Making an MMO scale is a pain

None of the profiling tools we’re using at the SQL Server or OS levels are much help with either of these problems. Nothing tells us why SQL Server is refusing connections, or why it’s refusing to work on queries. Most database books and websites think that a slow query is one that takes longer than a minute or two, but in our world that’s a dead process and a disappointed customer.

We have made great strides in scalability since the first stress test, but no matter how many things you fix there is always one more waiting to bite you on the ass. *sigh*  We’ll get it figured out and apart from these DB troubles everything is staying up quite well at this point. We have 43 more days until the pre-order head start, so there’s still plenty of time to get through this round of problems. Then we break through into the infinite!

My fix for the flogger scale problem is now ready for a code review, so I’m going home to play Rock Band.

Now hiring for Operations

We are looking to staff up some more in the operations department in preparation for our launch.  If you’ve always wanted to work on an MMO and are a whiz at IT, one of these two openings may be for you:

I’m not actually the one doing the hiring, so reply through the ads if you’re interested.

PotBS Stress Test this weekend

We are running our second stress test this weekend, and so far it’s going quite well.  Fileplanet just opened it up to non-subscribers, so head on over and give the game a try!

Scripting in PotBS

The sweng-gamedev list is all a-flutter with a debate about the merits of scripting in games.  I wrote up a response that describes our experiences and figured I’d share it here too.

We had Lua integrated into the client and wrote much of our UI logic written in it. We struggled with bugs in our glue layer, difficulty debugging, and major spikes in our frame times whenever the garbage collector ran. Of course the glue code was terrible to begin with and we were exporting script hooks for much of the game instead of a nice clean interface, so that didn’t help. After a while we started moving away from Lua and began implementing new UI in C++. We’ve now removed all the Lua from the game.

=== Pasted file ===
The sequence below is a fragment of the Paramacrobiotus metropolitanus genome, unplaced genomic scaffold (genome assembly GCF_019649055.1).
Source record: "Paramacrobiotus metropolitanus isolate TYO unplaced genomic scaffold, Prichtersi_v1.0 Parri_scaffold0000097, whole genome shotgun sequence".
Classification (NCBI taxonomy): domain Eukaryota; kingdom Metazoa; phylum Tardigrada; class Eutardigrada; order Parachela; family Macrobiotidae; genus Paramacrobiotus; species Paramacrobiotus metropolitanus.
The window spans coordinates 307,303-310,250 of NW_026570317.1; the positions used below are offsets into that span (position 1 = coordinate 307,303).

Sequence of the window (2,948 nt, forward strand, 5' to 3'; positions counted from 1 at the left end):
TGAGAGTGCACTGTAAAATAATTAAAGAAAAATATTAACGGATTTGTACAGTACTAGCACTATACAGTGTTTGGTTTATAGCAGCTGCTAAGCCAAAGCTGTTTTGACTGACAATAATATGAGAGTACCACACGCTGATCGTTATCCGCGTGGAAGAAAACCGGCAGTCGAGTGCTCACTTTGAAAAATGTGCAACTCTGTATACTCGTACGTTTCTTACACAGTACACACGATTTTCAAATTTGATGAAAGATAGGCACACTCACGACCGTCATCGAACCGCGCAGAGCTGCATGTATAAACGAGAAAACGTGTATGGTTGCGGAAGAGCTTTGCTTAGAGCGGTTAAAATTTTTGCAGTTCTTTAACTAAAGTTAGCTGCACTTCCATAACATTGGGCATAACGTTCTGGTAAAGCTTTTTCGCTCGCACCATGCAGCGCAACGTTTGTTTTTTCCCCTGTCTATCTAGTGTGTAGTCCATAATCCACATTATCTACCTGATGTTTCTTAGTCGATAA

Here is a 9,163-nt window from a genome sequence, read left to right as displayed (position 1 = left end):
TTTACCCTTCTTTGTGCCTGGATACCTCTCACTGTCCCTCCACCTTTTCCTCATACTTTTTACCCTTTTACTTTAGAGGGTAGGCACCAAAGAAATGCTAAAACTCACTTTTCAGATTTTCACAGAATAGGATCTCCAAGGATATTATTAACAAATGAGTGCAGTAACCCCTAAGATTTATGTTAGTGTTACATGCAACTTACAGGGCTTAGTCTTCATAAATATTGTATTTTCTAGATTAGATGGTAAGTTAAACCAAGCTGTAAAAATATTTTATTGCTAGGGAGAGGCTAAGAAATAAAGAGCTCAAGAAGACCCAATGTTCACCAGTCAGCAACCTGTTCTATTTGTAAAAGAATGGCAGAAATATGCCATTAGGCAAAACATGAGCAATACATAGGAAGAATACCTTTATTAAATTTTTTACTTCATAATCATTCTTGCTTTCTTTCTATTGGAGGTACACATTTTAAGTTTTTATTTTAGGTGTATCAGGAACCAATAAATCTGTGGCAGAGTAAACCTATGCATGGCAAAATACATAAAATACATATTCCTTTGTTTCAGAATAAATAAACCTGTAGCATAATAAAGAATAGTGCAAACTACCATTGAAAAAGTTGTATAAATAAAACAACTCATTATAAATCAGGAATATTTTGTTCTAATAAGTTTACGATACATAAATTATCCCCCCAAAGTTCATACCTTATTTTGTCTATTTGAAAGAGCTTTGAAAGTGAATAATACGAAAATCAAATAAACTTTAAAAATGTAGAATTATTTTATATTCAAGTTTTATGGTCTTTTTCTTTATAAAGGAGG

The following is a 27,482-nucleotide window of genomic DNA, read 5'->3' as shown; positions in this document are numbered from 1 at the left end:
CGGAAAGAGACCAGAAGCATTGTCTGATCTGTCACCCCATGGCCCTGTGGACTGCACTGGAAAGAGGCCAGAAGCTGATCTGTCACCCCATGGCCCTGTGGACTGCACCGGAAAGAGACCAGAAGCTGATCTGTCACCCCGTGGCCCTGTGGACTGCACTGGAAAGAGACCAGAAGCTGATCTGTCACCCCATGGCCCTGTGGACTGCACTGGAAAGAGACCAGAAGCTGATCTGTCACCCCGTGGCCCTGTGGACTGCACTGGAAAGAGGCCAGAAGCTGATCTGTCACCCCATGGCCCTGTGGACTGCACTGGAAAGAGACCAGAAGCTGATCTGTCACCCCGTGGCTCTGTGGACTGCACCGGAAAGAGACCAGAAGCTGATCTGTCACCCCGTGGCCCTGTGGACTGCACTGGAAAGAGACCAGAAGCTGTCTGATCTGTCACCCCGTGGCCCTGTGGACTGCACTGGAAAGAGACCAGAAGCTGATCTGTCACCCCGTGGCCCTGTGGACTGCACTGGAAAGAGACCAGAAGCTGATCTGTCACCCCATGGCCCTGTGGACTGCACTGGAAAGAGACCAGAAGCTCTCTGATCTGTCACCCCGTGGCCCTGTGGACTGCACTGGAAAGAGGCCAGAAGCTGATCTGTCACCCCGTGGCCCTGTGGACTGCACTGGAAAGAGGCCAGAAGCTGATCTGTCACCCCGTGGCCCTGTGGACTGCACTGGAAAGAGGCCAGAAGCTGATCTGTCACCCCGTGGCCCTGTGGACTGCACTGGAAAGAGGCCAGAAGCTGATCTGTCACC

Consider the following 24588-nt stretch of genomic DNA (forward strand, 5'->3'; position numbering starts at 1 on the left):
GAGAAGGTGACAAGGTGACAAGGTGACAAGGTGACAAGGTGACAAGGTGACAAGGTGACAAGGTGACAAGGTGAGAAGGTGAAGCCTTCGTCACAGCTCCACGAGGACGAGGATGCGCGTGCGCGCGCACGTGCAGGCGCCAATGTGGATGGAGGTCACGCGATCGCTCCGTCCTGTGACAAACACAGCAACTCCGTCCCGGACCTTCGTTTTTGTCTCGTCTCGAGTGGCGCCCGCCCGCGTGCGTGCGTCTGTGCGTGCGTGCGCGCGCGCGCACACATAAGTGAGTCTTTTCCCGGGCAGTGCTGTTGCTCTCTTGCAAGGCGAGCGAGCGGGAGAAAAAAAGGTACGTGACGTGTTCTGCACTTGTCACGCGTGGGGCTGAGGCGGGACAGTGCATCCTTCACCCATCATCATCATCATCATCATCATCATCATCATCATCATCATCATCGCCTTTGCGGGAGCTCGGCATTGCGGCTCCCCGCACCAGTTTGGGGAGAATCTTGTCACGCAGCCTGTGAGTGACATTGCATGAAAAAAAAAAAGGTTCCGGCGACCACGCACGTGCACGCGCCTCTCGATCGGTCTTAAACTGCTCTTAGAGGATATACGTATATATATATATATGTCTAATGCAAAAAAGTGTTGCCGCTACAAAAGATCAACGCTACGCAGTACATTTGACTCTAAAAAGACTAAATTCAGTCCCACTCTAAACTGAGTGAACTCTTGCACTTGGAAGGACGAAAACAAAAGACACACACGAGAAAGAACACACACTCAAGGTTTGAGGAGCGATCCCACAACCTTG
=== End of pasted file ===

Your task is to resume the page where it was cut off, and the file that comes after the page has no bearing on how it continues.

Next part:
On the gameplay side we use a rich data-drive system that lets designers define an arbitrary list of “requirements” with which they are able to test most any condition. When a trigger fires, object is used, or skill is activated, an arbitrary list of “results” is activated which is capable of modifying just about any state in the game.  The designers also have a few ways of maintaining persistent state on the characters depending on the circumstances.  This system is working pretty well for us and eliminates the need for any designer-written scripts.

If I ever integrate scripting into an engine again, there are several things I’ll do differently to make it go more smoothly:

  1. No designer scripting.  If designers are writing scripts, You’re Doing It Wrong. Scripts are code, and need to be just as maintainable as all your other code.
  2. A much cleaner API layer between the C++ code and the script code.  Exporting the whole game to Lua was just dumb.
  3. A built-in debugger. Printf-style debugging is so incredibly painful when you’re used to having a rich source-level debugger.
  4. Built-in profiling. All calls across the native/script interface should be timed and memory consumption should be strictly monitored.
  5. Dynamic script loading. Part was stupid glue and part was just our poor use of the scripts, but the first time around we ended up loading all the scripts when the client booted and couldn’t reload most of them. This one of the major advantages of scripting and we were missing out on it.
  6. Much more evaluation time. We know a bunch of things to look for the next time around including slow garbage collection, object lifecycle issues, memory corruption in the glue, testability of the scripts in isolation, etc.

On the other hand, I think writing servers in a higher-level-than-C++ language like C# or Java makes a lot of sense and would save us tons of development time. It’s the dynamically typed language with no debugger that didn’t work well for us.